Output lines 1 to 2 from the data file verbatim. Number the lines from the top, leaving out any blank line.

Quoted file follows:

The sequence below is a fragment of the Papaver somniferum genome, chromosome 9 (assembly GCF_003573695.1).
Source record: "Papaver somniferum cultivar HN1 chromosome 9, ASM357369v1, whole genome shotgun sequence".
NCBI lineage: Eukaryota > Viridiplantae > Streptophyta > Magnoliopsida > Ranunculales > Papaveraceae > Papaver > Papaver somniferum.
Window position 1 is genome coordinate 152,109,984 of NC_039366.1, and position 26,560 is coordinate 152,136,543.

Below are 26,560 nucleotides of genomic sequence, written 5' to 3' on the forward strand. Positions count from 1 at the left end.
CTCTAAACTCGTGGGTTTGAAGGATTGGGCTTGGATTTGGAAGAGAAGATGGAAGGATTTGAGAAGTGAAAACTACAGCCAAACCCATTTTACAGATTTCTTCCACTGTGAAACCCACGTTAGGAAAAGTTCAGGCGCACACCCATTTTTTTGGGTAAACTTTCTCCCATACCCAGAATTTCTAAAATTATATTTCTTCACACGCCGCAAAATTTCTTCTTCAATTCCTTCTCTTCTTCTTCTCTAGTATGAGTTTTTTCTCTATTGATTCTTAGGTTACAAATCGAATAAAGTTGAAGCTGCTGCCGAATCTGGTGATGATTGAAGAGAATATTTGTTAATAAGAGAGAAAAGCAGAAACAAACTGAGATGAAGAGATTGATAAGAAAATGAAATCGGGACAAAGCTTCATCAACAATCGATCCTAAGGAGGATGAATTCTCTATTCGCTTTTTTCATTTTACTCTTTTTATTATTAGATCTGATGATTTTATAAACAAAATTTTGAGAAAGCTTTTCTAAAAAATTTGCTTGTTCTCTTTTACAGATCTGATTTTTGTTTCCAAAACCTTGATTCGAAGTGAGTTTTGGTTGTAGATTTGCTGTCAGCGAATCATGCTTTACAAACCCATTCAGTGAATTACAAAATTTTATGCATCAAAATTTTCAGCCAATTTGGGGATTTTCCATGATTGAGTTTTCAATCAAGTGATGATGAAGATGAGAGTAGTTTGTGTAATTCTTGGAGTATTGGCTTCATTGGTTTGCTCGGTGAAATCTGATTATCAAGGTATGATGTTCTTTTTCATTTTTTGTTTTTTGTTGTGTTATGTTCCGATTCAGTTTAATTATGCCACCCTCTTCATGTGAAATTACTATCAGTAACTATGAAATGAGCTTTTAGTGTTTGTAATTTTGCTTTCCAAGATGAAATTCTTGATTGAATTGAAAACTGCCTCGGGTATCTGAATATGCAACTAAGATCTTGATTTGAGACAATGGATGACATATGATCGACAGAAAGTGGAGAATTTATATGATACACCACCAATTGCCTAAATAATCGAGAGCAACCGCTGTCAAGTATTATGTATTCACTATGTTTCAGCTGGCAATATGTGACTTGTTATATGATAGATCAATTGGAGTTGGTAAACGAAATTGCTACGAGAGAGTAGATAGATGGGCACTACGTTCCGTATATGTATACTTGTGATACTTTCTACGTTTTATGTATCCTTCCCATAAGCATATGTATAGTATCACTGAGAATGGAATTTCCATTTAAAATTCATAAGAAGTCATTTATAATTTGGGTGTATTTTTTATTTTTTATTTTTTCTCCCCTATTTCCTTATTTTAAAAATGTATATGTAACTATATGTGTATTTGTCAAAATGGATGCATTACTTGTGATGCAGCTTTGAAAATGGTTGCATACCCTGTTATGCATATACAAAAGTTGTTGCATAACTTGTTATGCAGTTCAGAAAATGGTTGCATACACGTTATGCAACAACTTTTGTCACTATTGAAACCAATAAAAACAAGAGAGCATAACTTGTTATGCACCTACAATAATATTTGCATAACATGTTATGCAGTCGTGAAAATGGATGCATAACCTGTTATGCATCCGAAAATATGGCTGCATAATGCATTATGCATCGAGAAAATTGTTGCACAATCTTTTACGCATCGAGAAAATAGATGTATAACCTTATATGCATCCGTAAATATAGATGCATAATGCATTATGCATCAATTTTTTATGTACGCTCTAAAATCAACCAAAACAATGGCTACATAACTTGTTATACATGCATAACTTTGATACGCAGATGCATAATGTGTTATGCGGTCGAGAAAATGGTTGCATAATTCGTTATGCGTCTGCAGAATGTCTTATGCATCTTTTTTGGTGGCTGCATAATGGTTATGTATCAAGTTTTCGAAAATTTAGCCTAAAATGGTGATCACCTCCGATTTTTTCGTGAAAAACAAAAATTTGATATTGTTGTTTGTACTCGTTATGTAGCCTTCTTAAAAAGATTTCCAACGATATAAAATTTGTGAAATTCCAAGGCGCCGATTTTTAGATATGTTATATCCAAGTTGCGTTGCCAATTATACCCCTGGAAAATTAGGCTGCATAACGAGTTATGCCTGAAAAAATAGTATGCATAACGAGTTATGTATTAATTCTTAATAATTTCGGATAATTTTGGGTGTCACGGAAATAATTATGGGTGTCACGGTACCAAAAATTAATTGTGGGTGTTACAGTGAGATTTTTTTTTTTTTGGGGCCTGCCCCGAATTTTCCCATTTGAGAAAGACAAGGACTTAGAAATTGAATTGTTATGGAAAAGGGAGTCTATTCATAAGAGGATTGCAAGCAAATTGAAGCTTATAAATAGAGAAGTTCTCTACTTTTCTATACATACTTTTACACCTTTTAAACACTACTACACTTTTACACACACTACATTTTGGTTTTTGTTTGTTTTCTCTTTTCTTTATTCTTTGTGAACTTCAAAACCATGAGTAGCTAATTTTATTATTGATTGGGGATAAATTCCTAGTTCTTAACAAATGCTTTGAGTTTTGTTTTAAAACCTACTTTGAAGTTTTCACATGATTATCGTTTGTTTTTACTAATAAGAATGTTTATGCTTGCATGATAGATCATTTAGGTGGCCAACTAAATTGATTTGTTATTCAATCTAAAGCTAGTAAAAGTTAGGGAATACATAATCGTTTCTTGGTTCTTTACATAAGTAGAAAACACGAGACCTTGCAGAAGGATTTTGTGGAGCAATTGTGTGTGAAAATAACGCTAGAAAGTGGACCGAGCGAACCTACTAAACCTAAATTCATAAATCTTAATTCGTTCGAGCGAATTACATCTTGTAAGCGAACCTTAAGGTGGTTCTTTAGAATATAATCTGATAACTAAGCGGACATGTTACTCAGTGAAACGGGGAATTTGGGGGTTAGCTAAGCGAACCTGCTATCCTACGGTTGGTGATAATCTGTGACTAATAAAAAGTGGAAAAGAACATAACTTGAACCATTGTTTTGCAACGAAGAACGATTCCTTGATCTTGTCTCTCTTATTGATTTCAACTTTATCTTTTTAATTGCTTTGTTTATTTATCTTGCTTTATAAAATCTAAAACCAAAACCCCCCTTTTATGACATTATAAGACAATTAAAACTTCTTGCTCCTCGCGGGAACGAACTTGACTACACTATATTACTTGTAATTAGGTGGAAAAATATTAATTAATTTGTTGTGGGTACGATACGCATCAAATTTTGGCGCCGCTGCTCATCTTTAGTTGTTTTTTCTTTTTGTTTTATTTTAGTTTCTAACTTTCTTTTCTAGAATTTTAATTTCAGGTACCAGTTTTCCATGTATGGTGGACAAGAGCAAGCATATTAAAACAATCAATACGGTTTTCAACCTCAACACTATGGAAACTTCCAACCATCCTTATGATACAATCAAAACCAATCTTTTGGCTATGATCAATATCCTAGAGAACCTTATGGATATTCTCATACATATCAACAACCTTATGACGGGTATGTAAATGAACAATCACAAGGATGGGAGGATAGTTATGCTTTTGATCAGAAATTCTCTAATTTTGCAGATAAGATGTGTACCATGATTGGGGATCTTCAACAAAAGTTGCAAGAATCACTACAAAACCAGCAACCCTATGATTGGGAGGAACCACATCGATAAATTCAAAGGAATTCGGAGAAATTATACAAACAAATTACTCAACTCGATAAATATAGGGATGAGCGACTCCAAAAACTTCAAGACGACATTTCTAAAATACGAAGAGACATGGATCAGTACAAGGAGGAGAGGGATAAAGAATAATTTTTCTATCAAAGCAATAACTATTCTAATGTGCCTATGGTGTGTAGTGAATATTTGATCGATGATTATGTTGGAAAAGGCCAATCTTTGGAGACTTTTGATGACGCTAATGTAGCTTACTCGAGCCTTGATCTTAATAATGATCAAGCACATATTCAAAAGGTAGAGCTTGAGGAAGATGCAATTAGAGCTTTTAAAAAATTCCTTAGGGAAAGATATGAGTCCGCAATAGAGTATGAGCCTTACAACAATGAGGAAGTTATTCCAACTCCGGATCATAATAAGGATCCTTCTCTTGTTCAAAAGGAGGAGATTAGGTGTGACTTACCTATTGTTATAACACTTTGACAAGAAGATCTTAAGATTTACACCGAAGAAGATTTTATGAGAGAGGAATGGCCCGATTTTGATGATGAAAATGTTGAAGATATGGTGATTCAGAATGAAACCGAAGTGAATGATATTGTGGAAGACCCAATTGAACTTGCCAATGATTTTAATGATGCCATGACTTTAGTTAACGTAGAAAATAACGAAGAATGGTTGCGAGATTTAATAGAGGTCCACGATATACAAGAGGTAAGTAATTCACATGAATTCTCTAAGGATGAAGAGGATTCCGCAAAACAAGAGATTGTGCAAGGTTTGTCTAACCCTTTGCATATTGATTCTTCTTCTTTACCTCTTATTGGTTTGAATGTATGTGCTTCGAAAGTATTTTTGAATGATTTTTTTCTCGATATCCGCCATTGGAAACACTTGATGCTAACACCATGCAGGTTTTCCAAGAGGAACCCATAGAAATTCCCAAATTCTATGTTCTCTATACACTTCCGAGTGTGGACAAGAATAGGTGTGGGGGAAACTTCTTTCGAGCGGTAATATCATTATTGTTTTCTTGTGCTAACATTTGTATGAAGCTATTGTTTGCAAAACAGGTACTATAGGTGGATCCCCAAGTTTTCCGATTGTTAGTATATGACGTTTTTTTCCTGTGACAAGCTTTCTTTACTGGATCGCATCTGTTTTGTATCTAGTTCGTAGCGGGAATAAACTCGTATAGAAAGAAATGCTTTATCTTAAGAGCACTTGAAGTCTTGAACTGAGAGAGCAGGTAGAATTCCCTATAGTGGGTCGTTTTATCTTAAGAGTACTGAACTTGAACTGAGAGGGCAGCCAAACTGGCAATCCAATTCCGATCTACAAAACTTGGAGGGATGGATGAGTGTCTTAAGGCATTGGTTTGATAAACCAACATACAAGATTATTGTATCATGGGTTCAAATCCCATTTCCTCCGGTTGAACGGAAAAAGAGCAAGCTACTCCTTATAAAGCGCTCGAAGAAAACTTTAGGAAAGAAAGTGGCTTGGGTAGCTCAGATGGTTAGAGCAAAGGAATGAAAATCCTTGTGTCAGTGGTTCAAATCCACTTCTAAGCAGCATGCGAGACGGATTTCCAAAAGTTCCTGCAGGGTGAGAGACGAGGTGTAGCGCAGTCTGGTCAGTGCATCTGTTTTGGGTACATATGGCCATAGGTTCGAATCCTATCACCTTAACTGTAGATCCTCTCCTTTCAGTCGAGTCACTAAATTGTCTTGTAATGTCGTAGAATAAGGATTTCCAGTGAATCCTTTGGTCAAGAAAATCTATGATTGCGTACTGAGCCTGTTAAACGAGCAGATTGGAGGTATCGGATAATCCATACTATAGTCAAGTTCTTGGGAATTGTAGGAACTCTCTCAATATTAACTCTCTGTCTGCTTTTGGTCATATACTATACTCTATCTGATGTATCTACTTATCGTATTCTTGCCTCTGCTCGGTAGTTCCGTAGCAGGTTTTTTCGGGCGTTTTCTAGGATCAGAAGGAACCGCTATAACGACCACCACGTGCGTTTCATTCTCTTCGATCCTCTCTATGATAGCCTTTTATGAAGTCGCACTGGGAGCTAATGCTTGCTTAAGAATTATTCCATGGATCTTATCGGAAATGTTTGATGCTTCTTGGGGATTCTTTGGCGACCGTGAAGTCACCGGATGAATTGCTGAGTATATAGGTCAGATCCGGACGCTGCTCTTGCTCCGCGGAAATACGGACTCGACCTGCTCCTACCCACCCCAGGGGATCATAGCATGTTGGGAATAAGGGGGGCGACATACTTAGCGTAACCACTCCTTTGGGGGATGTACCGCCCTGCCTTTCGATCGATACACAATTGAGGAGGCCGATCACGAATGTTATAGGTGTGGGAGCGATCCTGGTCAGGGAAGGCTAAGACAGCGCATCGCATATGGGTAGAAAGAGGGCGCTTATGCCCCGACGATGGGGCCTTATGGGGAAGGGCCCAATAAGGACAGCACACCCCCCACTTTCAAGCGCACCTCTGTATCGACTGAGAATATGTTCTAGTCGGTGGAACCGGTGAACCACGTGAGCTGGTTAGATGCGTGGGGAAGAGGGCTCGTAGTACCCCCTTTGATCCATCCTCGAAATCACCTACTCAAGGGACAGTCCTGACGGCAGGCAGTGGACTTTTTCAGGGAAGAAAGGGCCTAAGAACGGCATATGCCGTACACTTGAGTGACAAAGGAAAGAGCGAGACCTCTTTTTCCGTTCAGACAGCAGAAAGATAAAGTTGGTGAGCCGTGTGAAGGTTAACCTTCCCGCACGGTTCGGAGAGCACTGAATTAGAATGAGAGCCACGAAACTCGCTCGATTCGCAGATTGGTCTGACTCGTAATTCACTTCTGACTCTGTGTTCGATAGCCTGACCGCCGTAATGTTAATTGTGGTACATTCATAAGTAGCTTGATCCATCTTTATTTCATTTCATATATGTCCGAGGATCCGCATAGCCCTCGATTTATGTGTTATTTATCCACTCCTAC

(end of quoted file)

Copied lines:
The sequence below is a fragment of the Papaver somniferum genome, chromosome 9 (assembly GCF_003573695.1).
Source record: "Papaver somniferum cultivar HN1 chromosome 9, ASM357369v1, whole genome shotgun sequence".